I've built my first site using an omega subtheme and I'm really liking it. The mobile first design dynamically changes the width of the page to follow the width of the browser.

With my column arrangement with a wide browser, my content area is 780px wide. So, the header images I use on my blog posts are up to 780px wide. If the user's browser is more narrow, then the css will shrink the content area to the following sizes:

wide: 780px normal: 620px narrow: 460px mobile: 720px and smaller (in this arrangement the sidebars are removed to give the content more room.

The smaller the browser gets, the smaller the content area gets. When it is below 720px, then it follows pixel for pixel, so if I make my browser only 480px wide, then that's how wide the content area will be.


The header image on my Article nodes is up to 780px wide so that it fills the content area in the widest browser size. However, when the content area shrinks to 620px, the image doesn't get smaller which means that it overlaps the side bar.

The image below shows how the layout would work in the "wide" arrangement.

enter image description here

The next one shows how the header image is overlapping the sidebar in the "normal" arrangement:

enter image description here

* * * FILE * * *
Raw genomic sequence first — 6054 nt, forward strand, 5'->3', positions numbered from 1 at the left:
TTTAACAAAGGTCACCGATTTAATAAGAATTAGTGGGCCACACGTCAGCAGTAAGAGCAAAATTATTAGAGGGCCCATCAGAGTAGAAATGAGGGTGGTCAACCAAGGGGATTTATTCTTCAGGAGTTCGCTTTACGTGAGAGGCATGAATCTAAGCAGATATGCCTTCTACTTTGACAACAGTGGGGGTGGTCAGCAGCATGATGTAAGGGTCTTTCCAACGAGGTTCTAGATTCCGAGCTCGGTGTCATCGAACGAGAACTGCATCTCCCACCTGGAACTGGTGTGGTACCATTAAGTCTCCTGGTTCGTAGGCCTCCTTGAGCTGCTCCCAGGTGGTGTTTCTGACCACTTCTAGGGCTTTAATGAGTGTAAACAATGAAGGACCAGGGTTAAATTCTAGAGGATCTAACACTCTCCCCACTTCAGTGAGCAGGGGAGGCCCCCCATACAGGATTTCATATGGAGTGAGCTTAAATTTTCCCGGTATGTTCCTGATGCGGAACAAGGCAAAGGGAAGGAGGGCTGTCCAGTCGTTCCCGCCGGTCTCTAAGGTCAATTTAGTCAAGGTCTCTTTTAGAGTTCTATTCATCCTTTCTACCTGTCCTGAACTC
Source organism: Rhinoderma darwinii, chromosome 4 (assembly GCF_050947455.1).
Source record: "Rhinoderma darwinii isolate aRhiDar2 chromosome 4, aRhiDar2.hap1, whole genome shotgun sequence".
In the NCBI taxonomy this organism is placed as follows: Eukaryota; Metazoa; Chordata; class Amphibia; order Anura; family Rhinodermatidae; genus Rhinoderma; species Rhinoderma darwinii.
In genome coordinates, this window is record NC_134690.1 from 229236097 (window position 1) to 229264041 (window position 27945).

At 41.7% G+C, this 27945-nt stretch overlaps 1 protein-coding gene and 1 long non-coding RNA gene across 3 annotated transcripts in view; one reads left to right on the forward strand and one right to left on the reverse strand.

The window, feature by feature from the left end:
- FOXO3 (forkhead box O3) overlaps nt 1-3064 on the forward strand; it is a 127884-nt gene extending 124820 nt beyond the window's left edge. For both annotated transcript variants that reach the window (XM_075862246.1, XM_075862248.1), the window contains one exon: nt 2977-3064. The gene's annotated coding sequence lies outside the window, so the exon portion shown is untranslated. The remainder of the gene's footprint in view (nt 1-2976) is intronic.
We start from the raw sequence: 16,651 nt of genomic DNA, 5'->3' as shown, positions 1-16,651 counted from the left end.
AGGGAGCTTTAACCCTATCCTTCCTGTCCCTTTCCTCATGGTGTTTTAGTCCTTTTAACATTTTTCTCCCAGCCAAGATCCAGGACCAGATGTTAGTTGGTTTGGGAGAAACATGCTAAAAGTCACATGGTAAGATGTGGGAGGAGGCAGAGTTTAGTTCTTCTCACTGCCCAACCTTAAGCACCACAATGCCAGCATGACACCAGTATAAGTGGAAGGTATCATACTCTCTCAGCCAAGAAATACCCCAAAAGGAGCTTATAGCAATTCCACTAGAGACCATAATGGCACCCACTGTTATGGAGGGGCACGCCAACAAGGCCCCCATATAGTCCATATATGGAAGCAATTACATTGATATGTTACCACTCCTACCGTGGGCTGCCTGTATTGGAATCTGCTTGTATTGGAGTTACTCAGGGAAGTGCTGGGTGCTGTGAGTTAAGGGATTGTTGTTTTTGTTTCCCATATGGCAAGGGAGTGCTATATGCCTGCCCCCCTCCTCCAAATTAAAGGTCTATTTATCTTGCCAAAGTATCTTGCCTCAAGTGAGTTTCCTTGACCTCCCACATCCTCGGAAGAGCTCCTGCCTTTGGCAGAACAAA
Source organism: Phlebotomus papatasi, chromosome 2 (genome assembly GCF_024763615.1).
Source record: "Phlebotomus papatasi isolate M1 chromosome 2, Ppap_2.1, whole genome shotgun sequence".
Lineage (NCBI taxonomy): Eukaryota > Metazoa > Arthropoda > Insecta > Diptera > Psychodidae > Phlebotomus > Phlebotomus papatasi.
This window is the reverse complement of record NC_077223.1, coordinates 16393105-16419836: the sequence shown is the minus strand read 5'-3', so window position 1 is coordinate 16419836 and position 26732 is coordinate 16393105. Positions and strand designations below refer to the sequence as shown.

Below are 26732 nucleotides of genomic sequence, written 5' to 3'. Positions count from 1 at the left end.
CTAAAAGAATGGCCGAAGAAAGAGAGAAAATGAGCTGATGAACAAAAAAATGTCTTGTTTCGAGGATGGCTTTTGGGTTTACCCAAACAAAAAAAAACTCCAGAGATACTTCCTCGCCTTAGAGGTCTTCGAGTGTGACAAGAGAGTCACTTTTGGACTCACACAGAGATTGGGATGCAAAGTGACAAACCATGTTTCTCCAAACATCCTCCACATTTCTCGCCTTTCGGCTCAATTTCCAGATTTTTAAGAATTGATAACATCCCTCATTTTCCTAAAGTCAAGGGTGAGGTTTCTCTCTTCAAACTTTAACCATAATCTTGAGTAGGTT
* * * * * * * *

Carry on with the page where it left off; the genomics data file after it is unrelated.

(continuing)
I tried to solve the problem by setting the css width of my header image to be 100% of its container element. That did successfully restrict the width of the image, but when drupal generates the html for that image it always includes explicit width and height tags. This causes the image to become distorted because the width is shrinking to match 100% of the parent container but the height isn't changing along with it, so it ends up looking like this:

enter image description here

Is there a way to prevent drupal from including the explicit height attributes? Or is there some other drupal solution?

I know that I could set up some javascript to strip those attributes off, but that seems really hackish.

Any suggestions or solutions?

2 Answers 2


More of a CSS than Drupal question, but the standard solution is

img {
  max-width: 100%;
  height: auto;

You might get some funny results with images inside table columns that don't have an explicit or minimum width set, but those just have to be handled on a case-by-case basis.


I would add this in a comment to Clive's answer, but I don't have enough reputation to post a comment, so I'll add this here. Not only is the standard CSS solution correct, but be sure also to read Ethan Marcotte (who was one of the first prominent authors to write about responsive design) writing about fluid images at: http://unstoppablerobotninja.com/entry/fluid-images/

There's important information there as to making fluid images a bit more cross-browser compatible, especially for older versions of IE that don't understand max-width.


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